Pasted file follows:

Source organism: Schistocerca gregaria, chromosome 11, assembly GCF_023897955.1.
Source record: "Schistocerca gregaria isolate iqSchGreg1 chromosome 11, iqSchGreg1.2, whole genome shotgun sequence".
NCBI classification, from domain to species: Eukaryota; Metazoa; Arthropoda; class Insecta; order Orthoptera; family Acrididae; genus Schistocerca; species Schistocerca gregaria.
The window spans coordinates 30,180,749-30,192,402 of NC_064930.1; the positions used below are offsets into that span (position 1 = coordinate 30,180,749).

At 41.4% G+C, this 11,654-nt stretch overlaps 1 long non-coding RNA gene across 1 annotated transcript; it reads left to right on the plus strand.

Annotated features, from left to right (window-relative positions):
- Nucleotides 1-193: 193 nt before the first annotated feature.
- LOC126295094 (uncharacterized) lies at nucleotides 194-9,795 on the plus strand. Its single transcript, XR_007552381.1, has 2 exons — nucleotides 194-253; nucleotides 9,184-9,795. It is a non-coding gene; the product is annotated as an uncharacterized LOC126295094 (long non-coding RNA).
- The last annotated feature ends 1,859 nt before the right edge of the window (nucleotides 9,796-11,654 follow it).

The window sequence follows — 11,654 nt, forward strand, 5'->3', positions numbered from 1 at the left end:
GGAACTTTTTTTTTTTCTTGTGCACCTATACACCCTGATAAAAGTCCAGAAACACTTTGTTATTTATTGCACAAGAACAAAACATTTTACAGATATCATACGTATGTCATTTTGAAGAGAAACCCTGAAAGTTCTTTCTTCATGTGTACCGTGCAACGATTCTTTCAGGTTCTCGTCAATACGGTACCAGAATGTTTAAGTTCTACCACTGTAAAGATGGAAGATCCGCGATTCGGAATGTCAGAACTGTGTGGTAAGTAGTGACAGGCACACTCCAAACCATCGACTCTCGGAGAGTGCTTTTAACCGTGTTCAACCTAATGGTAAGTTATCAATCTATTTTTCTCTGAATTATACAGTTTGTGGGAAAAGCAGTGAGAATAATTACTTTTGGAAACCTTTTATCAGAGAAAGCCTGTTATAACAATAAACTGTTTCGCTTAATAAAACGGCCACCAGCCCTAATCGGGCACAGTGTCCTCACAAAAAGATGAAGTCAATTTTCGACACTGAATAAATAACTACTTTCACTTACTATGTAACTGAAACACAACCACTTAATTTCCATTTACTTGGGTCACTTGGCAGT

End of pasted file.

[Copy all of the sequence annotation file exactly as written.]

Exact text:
Source organism: Schistocerca gregaria, chromosome 11, assembly GCF_023897955.1.
Source record: "Schistocerca gregaria isolate iqSchGreg1 chromosome 11, iqSchGreg1.2, whole genome shotgun sequence".
NCBI classification, from domain to species: Eukaryota; Metazoa; Arthropoda; class Insecta; order Orthoptera; family Acrididae; genus Schistocerca; species Schistocerca gregaria.
The window spans coordinates 30,180,749-30,192,402 of NC_064930.1; the positions used below are offsets into that span (position 1 = coordinate 30,180,749).

At 41.4% G+C, this 11,654-nt stretch overlaps 1 long non-coding RNA gene across 1 annotated transcript; it reads left to right on the plus strand.

Annotated features, from left to right (window-relative positions):
- Nucleotides 1-193: 193 nt before the first annotated feature.
- LOC126295094 (uncharacterized) lies at nucleotides 194-9,795 on the plus strand. Its single transcript, XR_007552381.1, has 2 exons — nucleotides 194-253; nucleotides 9,184-9,795. It is a non-coding gene; the product is annotated as an uncharacterized LOC126295094 (long non-coding RNA).
- The last annotated feature ends 1,859 nt before the right edge of the window (nucleotides 9,796-11,654 follow it).

The window sequence follows — 11,654 nt, forward strand, 5'->3', positions numbered from 1 at the left end:
GGAACTTTTTTTTTTTCTTGTGCACCTATACACCCTGATAAAAGTCCAGAAACACTTTGTTATTTATTGCACAAGAACAAAACATTTTACAGATATCATACGTATGTCATTTTGAAGAGAAACCCTGAAAGTTCTTTCTTCATGTGTACCGTGCAACGATTCTTTCAGGTTCTCGTCAATACGGTACCAGAATGTTTAAGTTCTACCACTGTAAAGATGGAAGATCCGCGATTCGGAATGTCAGAACTGTGTGGTAAGTAGTGACAGGCACACTCCAAACCATCGACTCTCGGAGAGTGCTTTTAACCGTGTTCAACCTAATGGTAAGTTATCAATCTATTTTTCTCTGAATTATACAGTTTGTGGGAAAAGCAGTGAGAATAATTACTTTTGGAAACCTTTTATCAGAGAAAGCCTGTTATAACAATAAACTGTTTCGCTTAATAAAACGGCCACCAGCCCTAATCGGGCACAGTGTCCTCACAAAAAGATGAAGTCAATTTTCGACACTGAATAAATAACTACTTTCACTTACTATGTAACTGAAACACAACCACTTAATTTCCATTTACTTGGGTCACTTGGCAGT